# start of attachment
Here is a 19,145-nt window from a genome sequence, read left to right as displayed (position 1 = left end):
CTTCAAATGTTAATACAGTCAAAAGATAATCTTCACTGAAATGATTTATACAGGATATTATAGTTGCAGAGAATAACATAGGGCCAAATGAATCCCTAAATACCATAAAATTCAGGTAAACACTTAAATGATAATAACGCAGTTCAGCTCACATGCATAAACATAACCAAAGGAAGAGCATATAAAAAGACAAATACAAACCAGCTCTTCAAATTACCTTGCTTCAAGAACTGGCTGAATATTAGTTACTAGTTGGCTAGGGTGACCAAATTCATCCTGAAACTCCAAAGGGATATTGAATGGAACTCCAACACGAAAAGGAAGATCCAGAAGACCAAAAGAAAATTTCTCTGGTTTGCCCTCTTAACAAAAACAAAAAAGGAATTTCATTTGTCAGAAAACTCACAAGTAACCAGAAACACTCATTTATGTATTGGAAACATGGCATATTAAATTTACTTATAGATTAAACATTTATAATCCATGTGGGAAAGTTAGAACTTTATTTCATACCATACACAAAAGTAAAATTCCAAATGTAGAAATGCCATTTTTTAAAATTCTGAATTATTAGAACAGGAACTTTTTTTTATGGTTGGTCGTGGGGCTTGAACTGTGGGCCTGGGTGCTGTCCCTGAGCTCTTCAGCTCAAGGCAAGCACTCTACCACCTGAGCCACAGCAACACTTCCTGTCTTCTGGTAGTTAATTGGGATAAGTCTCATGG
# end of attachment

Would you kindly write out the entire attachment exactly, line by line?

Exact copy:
Here is a 19,145-nt window from a genome sequence, read left to right as displayed (position 1 = left end):
CTTCAAATGTTAATACAGTCAAAAGATAATCTTCACTGAAATGATTTATACAGGATATTATAGTTGCAGAGAATAACATAGGGCCAAATGAATCCCTAAATACCATAAAATTCAGGTAAACACTTAAATGATAATAACGCAGTTCAGCTCACATGCATAAACATAACCAAAGGAAGAGCATATAAAAAGACAAATACAAACCAGCTCTTCAAATTACCTTGCTTCAAGAACTGGCTGAATATTAGTTACTAGTTGGCTAGGGTGACCAAATTCATCCTGAAACTCCAAAGGGATATTGAATGGAACTCCAACACGAAAAGGAAGATCCAGAAGACCAAAAGAAAATTTCTCTGGTTTGCCCTCTTAACAAAAACAAAAAAGGAATTTCATTTGTCAGAAAACTCACAAGTAACCAGAAACACTCATTTATGTATTGGAAACATGGCATATTAAATTTACTTATAGATTAAACATTTATAATCCATGTGGGAAAGTTAGAACTTTATTTCATACCATACACAAAAGTAAAATTCCAAATGTAGAAATGCCATTTTTTAAAATTCTGAATTATTAGAACAGGAACTTTTTTTTATGGTTGGTCGTGGGGCTTGAACTGTGGGCCTGGGTGCTGTCCCTGAGCTCTTCAGCTCAAGGCAAGCACTCTACCACCTGAGCCACAGCAACACTTCCTGTCTTCTGGTAGTTAATTGGGATAAGTCTCATGG